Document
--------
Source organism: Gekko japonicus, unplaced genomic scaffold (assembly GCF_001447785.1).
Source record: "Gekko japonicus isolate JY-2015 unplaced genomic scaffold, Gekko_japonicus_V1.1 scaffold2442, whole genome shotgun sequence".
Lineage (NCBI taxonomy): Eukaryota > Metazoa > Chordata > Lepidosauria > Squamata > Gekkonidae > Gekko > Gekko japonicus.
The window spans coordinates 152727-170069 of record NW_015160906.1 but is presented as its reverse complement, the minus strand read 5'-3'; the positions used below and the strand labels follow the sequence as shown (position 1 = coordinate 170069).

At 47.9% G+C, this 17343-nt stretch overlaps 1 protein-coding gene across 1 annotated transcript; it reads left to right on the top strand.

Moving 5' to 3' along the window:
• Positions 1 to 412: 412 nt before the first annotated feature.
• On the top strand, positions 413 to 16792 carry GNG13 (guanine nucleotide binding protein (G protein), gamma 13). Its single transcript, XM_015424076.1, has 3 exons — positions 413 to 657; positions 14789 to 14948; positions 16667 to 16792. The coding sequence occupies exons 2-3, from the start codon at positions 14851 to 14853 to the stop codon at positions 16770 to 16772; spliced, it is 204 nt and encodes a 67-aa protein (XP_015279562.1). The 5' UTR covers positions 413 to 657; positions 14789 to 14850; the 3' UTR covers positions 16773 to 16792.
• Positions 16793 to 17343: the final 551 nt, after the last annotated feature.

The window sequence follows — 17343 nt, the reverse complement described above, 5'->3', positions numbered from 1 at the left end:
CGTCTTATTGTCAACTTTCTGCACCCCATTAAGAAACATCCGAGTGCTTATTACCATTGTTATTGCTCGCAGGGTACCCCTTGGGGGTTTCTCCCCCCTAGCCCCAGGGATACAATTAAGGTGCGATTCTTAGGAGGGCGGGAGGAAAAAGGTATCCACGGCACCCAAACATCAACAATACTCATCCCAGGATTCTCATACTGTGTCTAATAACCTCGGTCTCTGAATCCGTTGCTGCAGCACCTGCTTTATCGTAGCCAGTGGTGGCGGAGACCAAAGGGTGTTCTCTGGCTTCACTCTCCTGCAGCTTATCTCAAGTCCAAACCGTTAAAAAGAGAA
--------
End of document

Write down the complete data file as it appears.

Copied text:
Source organism: Gekko japonicus, unplaced genomic scaffold (assembly GCF_001447785.1).
Source record: "Gekko japonicus isolate JY-2015 unplaced genomic scaffold, Gekko_japonicus_V1.1 scaffold2442, whole genome shotgun sequence".
Lineage (NCBI taxonomy): Eukaryota > Metazoa > Chordata > Lepidosauria > Squamata > Gekkonidae > Gekko > Gekko japonicus.
The window spans coordinates 152727-170069 of record NW_015160906.1 but is presented as its reverse complement, the minus strand read 5'-3'; the positions used below and the strand labels follow the sequence as shown (position 1 = coordinate 170069).

At 47.9% G+C, this 17343-nt stretch overlaps 1 protein-coding gene across 1 annotated transcript; it reads left to right on the top strand.

Moving 5' to 3' along the window:
• Positions 1 to 412: 412 nt before the first annotated feature.
• On the top strand, positions 413 to 16792 carry GNG13 (guanine nucleotide binding protein (G protein), gamma 13). Its single transcript, XM_015424076.1, has 3 exons — positions 413 to 657; positions 14789 to 14948; positions 16667 to 16792. The coding sequence occupies exons 2-3, from the start codon at positions 14851 to 14853 to the stop codon at positions 16770 to 16772; spliced, it is 204 nt and encodes a 67-aa protein (XP_015279562.1). The 5' UTR covers positions 413 to 657; positions 14789 to 14850; the 3' UTR covers positions 16773 to 16792.
• Positions 16793 to 17343: the final 551 nt, after the last annotated feature.

The window sequence follows — 17343 nt, the reverse complement described above, 5'->3', positions numbered from 1 at the left end:
CGTCTTATTGTCAACTTTCTGCACCCCATTAAGAAACATCCGAGTGCTTATTACCATTGTTATTGCTCGCAGGGTACCCCTTGGGGGTTTCTCCCCCCTAGCCCCAGGGATACAATTAAGGTGCGATTCTTAGGAGGGCGGGAGGAAAAAGGTATCCACGGCACCCAAACATCAACAATACTCATCCCAGGATTCTCATACTGTGTCTAATAACCTCGGTCTCTGAATCCGTTGCTGCAGCACCTGCTTTATCGTAGCCAGTGGTGGCGGAGACCAAAGGGTGTTCTCTGGCTTCACTCTCCTGCAGCTTATCTCAAGTCCAAACCGTTAAAAAGAGAA